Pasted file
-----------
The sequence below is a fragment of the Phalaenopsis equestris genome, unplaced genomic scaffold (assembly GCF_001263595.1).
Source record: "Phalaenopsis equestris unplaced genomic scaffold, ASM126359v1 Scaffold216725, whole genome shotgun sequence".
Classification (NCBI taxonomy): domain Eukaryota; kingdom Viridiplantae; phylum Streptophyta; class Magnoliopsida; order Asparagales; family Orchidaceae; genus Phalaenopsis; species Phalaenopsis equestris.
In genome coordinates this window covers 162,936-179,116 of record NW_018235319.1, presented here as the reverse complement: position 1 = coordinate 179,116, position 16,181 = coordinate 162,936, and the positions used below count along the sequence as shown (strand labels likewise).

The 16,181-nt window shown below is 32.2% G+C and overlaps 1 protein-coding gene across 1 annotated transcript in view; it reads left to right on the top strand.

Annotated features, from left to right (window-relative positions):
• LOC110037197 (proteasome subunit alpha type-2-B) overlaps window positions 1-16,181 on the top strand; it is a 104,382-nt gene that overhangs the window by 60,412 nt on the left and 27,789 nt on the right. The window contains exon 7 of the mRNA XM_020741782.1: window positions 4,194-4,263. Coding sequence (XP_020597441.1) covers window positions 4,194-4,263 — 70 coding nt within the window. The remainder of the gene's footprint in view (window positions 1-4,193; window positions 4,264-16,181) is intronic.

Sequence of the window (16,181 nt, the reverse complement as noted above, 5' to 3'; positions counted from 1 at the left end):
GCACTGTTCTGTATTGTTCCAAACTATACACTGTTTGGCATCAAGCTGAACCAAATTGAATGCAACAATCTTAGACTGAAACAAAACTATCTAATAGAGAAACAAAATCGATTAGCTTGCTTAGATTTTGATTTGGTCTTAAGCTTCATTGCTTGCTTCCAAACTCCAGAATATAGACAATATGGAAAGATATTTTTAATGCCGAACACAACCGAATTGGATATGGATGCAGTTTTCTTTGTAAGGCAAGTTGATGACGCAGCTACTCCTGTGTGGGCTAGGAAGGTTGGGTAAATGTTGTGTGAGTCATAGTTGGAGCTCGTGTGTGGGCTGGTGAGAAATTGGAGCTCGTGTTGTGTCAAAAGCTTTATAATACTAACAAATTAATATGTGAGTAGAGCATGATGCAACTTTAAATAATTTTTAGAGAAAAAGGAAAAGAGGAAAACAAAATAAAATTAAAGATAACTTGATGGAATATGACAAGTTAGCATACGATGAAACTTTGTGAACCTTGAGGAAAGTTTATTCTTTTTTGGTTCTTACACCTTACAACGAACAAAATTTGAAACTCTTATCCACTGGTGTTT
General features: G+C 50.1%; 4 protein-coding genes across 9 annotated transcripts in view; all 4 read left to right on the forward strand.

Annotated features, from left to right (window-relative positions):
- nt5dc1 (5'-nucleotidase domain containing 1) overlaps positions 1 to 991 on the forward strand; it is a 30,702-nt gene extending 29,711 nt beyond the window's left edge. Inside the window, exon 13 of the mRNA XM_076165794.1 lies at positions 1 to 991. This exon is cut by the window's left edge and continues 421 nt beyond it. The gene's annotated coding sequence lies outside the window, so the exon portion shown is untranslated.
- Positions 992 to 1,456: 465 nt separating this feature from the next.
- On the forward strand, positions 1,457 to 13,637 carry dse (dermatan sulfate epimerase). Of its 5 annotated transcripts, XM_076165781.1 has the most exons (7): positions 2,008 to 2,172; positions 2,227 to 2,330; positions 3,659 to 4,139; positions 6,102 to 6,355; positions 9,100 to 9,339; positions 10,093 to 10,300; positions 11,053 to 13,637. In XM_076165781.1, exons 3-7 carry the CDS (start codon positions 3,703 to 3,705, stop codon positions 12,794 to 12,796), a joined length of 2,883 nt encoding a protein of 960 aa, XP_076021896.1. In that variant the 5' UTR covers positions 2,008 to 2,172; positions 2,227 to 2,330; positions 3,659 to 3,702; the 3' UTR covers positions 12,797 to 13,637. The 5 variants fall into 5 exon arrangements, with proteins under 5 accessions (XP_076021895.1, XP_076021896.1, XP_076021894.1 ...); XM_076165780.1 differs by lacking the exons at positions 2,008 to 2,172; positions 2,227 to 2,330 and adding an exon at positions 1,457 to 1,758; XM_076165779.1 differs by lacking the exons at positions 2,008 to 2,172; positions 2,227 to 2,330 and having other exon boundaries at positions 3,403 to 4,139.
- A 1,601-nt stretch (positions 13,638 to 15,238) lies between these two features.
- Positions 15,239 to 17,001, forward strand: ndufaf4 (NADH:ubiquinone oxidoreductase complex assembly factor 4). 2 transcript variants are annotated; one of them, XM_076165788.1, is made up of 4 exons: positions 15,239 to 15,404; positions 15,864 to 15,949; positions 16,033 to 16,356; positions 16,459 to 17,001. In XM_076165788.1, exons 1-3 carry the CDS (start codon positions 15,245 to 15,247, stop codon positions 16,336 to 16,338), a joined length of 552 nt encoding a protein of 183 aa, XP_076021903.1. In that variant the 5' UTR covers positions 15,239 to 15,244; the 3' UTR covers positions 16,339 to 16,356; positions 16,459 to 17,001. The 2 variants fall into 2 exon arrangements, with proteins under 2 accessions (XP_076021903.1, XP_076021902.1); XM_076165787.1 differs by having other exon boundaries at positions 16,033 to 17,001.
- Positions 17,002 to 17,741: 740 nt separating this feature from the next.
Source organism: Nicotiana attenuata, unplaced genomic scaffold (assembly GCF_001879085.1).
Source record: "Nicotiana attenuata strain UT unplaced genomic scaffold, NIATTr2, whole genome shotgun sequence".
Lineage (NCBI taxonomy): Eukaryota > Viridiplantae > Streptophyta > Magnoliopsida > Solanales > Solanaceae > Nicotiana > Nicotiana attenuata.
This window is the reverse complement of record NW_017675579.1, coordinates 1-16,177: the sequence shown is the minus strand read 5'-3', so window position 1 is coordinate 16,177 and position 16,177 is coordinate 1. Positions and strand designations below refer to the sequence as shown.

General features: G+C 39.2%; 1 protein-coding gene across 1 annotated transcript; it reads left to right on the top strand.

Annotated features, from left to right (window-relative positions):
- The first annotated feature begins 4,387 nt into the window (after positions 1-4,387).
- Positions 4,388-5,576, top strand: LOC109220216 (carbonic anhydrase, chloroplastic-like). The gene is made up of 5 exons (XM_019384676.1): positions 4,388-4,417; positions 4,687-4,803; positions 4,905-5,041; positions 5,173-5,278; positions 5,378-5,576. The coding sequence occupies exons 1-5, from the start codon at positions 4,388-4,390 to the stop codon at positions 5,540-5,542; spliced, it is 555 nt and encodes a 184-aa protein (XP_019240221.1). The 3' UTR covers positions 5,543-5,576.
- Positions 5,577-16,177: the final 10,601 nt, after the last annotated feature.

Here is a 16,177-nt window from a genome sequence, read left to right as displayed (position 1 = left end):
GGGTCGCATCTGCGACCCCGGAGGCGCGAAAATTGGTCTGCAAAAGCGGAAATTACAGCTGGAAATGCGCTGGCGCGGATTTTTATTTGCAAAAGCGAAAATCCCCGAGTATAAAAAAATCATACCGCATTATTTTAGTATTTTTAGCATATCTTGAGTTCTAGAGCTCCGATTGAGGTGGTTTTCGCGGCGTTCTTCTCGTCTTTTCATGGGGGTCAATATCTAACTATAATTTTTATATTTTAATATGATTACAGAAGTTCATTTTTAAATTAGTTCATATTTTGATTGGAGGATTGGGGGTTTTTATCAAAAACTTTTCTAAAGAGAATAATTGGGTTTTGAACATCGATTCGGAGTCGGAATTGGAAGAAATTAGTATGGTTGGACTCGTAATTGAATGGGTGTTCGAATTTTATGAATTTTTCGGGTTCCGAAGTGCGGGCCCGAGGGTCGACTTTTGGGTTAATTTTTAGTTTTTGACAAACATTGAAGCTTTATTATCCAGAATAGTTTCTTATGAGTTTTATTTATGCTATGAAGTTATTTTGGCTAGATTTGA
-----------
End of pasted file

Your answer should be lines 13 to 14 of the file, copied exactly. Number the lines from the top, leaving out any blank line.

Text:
- Positions 992 to 1,456: 465 nt separating this feature from the next.
- On the forward strand, positions 1,457 to 13,637 carry dse (dermatan sulfate epimerase). Of its 5 annotated transcripts, XM_076165781.1 has the most exons (7): positions 2,008 to 2,172; positions 2,227 to 2,330; positions 3,659 to 4,139; positions 6,102 to 6,355; positions 9,100 to 9,339; positions 10,093 to 10,300; positions 11,053 to 13,637. In XM_076165781.1, exons 3-7 carry the CDS (start codon positions 3,703 to 3,705, stop codon positions 12,794 to 12,796), a joined length of 2,883 nt encoding a protein of 960 aa, XP_076021896.1. In that variant the 5' UTR covers positions 2,008 to 2,172; positions 2,227 to 2,330; positions 3,659 to 3,702; the 3' UTR covers positions 12,797 to 13,637. The 5 variants fall into 5 exon arrangements, with proteins under 5 accessions (XP_076021895.1, XP_076021896.1, XP_076021894.1 ...); XM_076165780.1 differs by lacking the exons at positions 2,008 to 2,172; positions 2,227 to 2,330 and adding an exon at positions 1,457 to 1,758; XM_076165779.1 differs by lacking the exons at positions 2,008 to 2,172; positions 2,227 to 2,330 and having other exon boundaries at positions 3,403 to 4,139.